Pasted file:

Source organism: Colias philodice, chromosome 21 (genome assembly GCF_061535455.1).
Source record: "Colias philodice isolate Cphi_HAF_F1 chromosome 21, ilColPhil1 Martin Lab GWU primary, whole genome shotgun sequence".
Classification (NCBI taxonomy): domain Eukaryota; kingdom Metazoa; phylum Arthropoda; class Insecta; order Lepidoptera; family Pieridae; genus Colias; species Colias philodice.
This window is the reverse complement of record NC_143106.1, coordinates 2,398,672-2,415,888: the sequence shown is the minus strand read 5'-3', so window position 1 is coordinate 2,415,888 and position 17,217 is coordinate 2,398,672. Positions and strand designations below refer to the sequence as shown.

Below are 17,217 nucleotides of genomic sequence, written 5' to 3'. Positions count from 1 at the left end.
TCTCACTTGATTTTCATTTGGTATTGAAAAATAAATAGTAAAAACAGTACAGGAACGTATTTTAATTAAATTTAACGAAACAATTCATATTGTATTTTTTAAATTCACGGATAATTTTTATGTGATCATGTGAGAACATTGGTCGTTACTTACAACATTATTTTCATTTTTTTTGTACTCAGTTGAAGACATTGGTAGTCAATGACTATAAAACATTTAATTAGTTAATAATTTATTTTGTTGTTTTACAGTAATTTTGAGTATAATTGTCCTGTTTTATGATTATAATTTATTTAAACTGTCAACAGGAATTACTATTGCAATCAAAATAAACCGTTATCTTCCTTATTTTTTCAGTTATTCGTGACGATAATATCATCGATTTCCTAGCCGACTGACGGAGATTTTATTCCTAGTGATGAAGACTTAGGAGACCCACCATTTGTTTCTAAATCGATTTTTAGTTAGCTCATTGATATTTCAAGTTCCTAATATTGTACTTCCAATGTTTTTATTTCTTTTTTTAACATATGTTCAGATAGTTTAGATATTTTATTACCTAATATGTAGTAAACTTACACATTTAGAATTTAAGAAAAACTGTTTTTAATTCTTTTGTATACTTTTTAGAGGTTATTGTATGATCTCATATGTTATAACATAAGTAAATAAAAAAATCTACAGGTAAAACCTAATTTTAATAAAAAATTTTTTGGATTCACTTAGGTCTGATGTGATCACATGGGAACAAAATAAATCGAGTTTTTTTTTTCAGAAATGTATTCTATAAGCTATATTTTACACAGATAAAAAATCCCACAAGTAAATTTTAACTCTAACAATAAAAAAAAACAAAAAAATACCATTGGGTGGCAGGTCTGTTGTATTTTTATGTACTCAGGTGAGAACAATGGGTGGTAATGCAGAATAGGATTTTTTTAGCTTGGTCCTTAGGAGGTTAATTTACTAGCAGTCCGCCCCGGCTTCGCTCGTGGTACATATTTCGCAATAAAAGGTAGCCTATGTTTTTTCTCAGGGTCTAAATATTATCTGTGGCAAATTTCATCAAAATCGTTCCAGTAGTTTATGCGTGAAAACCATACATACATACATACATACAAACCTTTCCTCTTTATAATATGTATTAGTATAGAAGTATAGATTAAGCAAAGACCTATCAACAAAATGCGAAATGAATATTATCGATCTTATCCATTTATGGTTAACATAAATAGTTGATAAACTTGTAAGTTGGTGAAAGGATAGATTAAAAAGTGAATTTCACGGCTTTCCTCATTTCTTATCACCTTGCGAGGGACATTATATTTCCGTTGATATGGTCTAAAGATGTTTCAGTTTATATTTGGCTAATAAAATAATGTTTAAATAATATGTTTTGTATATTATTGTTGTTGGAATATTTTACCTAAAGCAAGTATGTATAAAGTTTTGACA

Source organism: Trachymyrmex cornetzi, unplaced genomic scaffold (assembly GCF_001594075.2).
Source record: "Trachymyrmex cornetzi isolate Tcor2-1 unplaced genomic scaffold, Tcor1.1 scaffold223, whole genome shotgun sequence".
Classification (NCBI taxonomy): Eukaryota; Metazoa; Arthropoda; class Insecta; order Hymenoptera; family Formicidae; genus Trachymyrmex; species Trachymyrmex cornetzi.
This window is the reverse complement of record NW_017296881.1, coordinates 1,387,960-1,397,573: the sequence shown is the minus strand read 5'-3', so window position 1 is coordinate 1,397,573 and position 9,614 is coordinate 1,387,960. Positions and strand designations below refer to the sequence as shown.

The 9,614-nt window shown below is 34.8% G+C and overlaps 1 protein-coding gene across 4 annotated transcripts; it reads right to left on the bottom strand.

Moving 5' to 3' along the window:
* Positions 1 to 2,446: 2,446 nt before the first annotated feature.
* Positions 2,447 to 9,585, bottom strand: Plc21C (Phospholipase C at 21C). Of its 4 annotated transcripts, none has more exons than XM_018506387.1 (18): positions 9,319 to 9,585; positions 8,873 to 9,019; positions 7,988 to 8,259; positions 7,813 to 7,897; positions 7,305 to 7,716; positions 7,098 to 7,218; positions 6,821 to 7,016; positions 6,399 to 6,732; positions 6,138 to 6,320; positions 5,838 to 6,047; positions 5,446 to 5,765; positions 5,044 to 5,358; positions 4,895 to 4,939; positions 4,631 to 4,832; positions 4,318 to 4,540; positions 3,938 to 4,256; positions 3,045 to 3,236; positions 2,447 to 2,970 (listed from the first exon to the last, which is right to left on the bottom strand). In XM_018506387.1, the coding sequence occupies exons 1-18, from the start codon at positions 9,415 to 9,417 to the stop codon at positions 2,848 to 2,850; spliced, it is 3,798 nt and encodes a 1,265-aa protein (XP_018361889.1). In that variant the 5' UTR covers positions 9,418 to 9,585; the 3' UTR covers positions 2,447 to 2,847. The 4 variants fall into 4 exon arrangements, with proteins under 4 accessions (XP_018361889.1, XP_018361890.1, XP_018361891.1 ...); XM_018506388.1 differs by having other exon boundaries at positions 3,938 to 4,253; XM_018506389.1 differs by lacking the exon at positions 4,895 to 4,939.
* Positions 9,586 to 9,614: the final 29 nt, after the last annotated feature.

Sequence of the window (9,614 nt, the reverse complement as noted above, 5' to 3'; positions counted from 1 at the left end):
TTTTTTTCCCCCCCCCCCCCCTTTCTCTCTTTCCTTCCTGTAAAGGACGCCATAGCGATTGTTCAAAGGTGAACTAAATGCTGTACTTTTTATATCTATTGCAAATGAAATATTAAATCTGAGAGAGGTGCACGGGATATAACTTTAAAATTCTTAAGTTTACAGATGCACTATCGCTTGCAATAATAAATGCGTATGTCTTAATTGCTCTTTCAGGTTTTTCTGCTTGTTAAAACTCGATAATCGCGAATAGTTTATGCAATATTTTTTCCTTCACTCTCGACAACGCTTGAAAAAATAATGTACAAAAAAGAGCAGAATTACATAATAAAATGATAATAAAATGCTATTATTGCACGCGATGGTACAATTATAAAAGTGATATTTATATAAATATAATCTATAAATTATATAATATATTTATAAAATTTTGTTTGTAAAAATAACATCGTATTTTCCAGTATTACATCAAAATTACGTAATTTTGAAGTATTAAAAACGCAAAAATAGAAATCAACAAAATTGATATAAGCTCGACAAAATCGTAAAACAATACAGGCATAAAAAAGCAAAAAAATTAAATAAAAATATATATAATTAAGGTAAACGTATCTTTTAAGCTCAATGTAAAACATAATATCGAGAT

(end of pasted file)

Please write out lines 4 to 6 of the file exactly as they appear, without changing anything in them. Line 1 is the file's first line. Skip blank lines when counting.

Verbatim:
This window is the reverse complement of record NC_143106.1, coordinates 2,398,672-2,415,888: the sequence shown is the minus strand read 5'-3', so window position 1 is coordinate 2,415,888 and position 17,217 is coordinate 2,398,672. Positions and strand designations below refer to the sequence as shown.

Below are 17,217 nucleotides of genomic sequence, written 5' to 3'. Positions count from 1 at the left end.
TCTCACTTGATTTTCATTTGGTATTGAAAAATAAATAGTAAAAACAGTACAGGAACGTATTTTAATTAAATTTAACGAAACAATTCATATTGTATTTTTTAAATTCACGGATAATTTTTATGTGATCATGTGAGAACATTGGTCGTTACTTACAACATTATTTTCATTTTTTTTGTACTCAGTTGAAGACATTGGTAGTCAATGACTATAAAACATTTAATTAGTTAATAATTTATTTTGTTGTTTTACAGTAATTTTGAGTATAATTGTCCTGTTTTATGATTATAATTTATTTAAACTGTCAACAGGAATTACTATTGCAATCAAAATAAACCGTTATCTTCCTTATTTTTTCAGTTATTCGTGACGATAATATCATCGATTTCCTAGCCGACTGACGGAGATTTTATTCCTAGTGATGAAGACTTAGGAGACCCACCATTTGTTTCTAAATCGATTTTTAGTTAGCTCATTGATATTTCAAGTTCCTAATATTGTACTTCCAATGTTTTTATTTCTTTTTTTAACATATGTTCAGATAGTTTAGATATTTTATTACCTAATATGTAGTAAACTTACACATTTAGAATTTAAGAAAAACTGTTTTTAATTCTTTTGTATACTTTTTAGAGGTTATTGTATGATCTCATATGTTATAACATAAGTAAATAAAAAAATCTACAGGTAAAACCTAATTTTAATAAAAAATTTTTTGGATTCACTTAGGTCTGATGTGATCACATGGGAACAAAATAAATCGAGTTTTTTTTTTCAGAAATGTATTCTATAAGCTATATTTTACACAGATAAAAAATCCCACAAGTAAATTTTAACTCTAACAATAAAAAAAAACAAAAAAATACCATTGGGTGGCAGGTCTGTTGTATTTTTATGTACTCAGGTGAGAACAATGGGTGGTAATGCAGAATAGGATTTTTTTAGCTTGGTCCTTAGGAGGTTAATTTACTAGCAGTCCGCCCCGGCTTCGCTCGTGGTACATATTTCGCAATAAAAGGTAGCCTATGTTTTTTCTCAGGGTCTAAATATTATCTGTGGCAAATTTCATCAAAATCGTTCCAGTAGTTTATGCGTGAAAACCATACATACATACATACATACAAACCTTTCCTCTTTATAATATGTATTAGTATAGAAGTATAGATTAAGCAAAGACCTATCAACAAAATGCGAAATGAATATTATCGATCTTATCCATTTATGGTTAACATAAATAGTTGATAAACTTGTAAGTTGGTGAAAGGATAGATTAAAAAGTGAATTTCACGGCTTTCCTCATTTCTTATCACCTTGCGAGGGACATTATATTTCCGTTGATATGGTCTAAAGATGTTTCAGTTTATATTTGGCTAATAAAATAATGTTTAAATAATATGTTTTGTATATTATTGTTGTTGGAATATTTTACCTAAAGCAAGTATGTATAAAGTTTTGACA